Carmel By The Sea

There are few more scenic regions of the United States than Northern California.  Meg and I spent 3 glorious days driving through and photographing the California Coastline, visiting Carmel and driving along Big Sur.  As a mother, life doesn’t get much sweeter. As an amateur photographer, even my limited skills are bound to capture some of the beauty of the area.

This photograph of the bluffs, the water and the sky , is my favorite photograph from the trip.

Carmel

Carmel

Evening in Carmel has its own beauty.  The softer colors of the sun and sky at dusk are worth experiencing.

Sunset in Carmel

The Green Lantern was a bed and breakfast located an easy walking distance from the ocean and the downtown restaurants. Definitely a great place for mother-daughter bonding.

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Kauffman Garden’s Smallest Critters

It is a glorious season at Kauffman Gardens.  The fall flowers are in full bloom or blooming.  The air is cool.

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It is a busy time of year in the garden.  Not only are visitors spread throughout the garden, the insects are everywhere. they seem to thrive in the cooler weather.  In their ways, the insects are as fascinating as the garden that attracts them.

Monarch butterflies are in abundance, with their brilliant orange and black wings and spotted bodies.

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While incredibly destructive in large numbers, this grasshopper was all alone, enjoying the banquet that surrounded him.

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This wings of this moth were so pale in color they seem to have disappeared from the page.  However, the photograph reflects, its yellow body matched the flowers that surrounded it.

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Not as vibrant as its neighbors, this moth is a sharp contrast to the colors of the vibrant pink and green.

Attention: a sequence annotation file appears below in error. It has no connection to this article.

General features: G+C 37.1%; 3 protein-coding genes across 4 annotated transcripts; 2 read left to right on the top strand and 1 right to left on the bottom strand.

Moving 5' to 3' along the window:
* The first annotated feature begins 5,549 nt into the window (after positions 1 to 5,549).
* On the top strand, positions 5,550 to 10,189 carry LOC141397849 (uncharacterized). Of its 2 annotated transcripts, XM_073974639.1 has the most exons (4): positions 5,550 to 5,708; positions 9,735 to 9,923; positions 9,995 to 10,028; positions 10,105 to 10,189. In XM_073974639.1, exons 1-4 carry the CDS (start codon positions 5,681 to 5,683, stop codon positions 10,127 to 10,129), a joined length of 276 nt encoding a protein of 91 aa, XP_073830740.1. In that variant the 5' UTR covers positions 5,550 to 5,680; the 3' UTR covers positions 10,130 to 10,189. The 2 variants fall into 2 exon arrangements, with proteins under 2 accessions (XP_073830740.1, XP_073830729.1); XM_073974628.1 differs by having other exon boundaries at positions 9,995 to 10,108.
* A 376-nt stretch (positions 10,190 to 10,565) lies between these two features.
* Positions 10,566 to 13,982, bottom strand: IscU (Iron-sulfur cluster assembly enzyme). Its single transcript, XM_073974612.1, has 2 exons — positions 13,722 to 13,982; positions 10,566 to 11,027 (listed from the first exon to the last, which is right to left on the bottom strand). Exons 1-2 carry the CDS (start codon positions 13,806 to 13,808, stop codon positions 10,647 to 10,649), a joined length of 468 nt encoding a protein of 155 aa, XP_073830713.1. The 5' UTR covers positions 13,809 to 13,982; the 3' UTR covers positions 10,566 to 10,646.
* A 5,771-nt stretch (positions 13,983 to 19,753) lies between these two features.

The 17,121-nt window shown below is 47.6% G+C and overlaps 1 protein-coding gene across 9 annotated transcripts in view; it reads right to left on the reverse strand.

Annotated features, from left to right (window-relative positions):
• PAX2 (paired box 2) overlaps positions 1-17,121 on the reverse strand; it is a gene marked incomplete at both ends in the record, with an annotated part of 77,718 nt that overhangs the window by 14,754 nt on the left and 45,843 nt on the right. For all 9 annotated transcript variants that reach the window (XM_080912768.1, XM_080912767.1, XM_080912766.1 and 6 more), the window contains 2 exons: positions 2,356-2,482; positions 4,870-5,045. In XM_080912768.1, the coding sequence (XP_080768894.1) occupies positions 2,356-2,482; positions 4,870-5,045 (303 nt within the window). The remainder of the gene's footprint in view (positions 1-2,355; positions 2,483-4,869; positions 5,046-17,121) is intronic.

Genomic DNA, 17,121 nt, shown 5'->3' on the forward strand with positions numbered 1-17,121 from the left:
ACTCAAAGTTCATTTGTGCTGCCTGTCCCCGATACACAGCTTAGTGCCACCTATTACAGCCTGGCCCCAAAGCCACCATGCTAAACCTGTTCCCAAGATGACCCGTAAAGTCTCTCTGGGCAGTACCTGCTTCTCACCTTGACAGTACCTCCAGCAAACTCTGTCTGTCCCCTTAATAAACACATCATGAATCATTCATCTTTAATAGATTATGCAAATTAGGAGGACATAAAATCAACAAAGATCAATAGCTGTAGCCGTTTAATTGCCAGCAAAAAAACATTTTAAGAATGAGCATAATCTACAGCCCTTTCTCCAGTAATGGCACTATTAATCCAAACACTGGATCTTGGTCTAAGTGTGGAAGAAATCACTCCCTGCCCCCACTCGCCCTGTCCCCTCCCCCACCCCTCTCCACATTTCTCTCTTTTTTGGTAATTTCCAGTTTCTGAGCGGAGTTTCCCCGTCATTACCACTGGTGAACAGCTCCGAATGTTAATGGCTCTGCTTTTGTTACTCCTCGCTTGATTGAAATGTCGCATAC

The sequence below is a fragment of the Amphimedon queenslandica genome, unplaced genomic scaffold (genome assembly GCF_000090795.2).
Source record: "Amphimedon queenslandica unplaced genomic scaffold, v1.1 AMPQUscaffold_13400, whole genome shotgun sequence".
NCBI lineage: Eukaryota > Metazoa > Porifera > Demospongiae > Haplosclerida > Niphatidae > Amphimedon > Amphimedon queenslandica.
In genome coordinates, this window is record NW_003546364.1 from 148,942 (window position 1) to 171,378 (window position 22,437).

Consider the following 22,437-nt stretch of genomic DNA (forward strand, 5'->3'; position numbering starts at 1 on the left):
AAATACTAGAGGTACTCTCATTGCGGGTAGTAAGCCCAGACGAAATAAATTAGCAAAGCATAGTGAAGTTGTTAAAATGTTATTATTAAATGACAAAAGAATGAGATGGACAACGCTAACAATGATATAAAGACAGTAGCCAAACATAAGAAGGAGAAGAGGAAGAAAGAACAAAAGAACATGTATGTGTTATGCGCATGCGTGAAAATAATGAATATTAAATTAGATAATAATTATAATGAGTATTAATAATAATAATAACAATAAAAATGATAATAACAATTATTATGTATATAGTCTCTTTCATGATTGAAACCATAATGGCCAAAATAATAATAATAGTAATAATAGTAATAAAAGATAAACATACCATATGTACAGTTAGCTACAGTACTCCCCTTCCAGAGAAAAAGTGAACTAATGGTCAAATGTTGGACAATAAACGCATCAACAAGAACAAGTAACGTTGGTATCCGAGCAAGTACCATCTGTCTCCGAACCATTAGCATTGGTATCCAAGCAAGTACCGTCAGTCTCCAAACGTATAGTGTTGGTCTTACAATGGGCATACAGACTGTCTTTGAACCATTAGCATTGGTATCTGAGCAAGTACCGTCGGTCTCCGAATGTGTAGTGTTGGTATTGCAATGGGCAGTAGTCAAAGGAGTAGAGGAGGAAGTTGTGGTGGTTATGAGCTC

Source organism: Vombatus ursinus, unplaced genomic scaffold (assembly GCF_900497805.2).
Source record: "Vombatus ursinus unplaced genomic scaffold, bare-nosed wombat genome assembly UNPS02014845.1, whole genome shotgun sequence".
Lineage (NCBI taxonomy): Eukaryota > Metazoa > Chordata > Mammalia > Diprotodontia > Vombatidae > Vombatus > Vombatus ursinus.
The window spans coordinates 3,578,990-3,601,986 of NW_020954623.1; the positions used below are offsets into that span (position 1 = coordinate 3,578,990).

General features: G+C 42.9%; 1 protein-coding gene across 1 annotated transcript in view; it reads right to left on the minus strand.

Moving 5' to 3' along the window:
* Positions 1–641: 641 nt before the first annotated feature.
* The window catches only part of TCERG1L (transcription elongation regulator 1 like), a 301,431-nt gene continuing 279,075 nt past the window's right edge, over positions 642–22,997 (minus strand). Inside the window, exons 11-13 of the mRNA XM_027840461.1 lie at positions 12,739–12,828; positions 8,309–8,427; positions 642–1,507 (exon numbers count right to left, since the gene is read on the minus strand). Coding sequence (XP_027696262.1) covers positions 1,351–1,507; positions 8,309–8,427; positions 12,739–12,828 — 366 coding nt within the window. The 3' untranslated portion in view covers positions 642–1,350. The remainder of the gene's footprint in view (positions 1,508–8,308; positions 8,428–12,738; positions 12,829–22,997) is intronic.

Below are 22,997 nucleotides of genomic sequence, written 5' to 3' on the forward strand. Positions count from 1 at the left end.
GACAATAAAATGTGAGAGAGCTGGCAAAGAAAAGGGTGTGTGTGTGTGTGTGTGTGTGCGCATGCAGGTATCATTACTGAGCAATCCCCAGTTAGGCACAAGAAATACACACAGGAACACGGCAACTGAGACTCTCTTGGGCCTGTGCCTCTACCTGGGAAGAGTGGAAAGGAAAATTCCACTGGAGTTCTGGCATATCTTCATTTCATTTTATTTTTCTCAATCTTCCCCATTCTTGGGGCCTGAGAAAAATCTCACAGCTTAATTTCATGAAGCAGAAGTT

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The bees everywhere were busy as they darted from flower to flower.  None of the insects paid the slightest attention to each other or the human visitors.  All of them worked hard as though their own survival–and the beauty of the garden–depend on their work.  Probably they do.

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Hope you find a bit of nature to enjoy and explore.  Happy weekend.

Sonoma Mountain, From Mom’s Camera

After a beautiful morning hike in Helen Putnam Park, and an afternoon of wine tasting in Sonoma Valley, we ended our day of girl bonding by driving up the Western slope of Sonoma Mountain to watch the sunset. It was a stunning view.

Barn on Sonoma Mountain Road

Barn on Sonoma Mountain Road

It’s a rough and windy road going up the side of the mountain, but all the views along the way are incredible. From rustic barns to glowing valleys to old fences, it’s a beautiful way to end the day.

Sonoma Mountain Road at sunset

Sonoma Mountain Road at sunset

Happy sun-setting.

 

For The Birds

Pelicans are among nature’s most unusual birds.  They look prehistoric, dinaourish in fact. Graceful in flight, pelicans are cartoonish on the land.

If you want to see pelicans up close and personal, visit Florida.  I photographed this handsome specimen at Lake Okeechobee.  Half the size of Rhode Island, Okeechobee is the largest fresh water lake in Florida.  For reasons unknown to me, tourism is nearly non-existent around the lake.  When we visited a nearly abandoned dock there were a dozen or more men and women fishing for supper.  The birds and the fishermen occupied the dock in harmony, presumably with the birds anticipating scraps of food.  It made it relatively easy to get a few photographs of these wonderful birds.  DSC_0153

Habana: Sunrise Over a Once Forbidden City

Habana, Cuba.  In the states we refer to the city by the name Havana.  But it is their country and it seems they should receive deference in how to spell it.  Long forbidden to U.S. citizens, it is a place like no other.  Just 90 miles from the United States, it is shrouded in mystery.

The sunrise over Habana Harbor on the second morning of our visit was as dramatic as the city.  The sun was an intense reddish-orange and the clouds were dark as night.[1]

As I watched, the sunlight produced a softer image of the city around us illuminating the sky and the Atlantic Ocean in muted shades of grays and blues.

Within just a few additional minutes, the colors and the texture of the city were in full view.  This photograph reveals the contrast of the beauty and the decay that have enveloped Havana since Fidel Castro’s revolution. A revolution that has resulted in changes that continue to dominate life in Cuba more than 60 years later.

I had anticipated our trip to Cuba would be an exciting and a constantly changing experience for me, and for all the members of our tour.  I was right.

Our journey had really just begun.

[1]  These photographs were taken with my Nikon D5100 camera using a Tamron telephoto lens.  They are not altered or enhanced.  Their beauty and their flaws are all my own.  To stabilize my camera for these slow shots, I leaned against the railing on my 17th floor hotel room and held tight.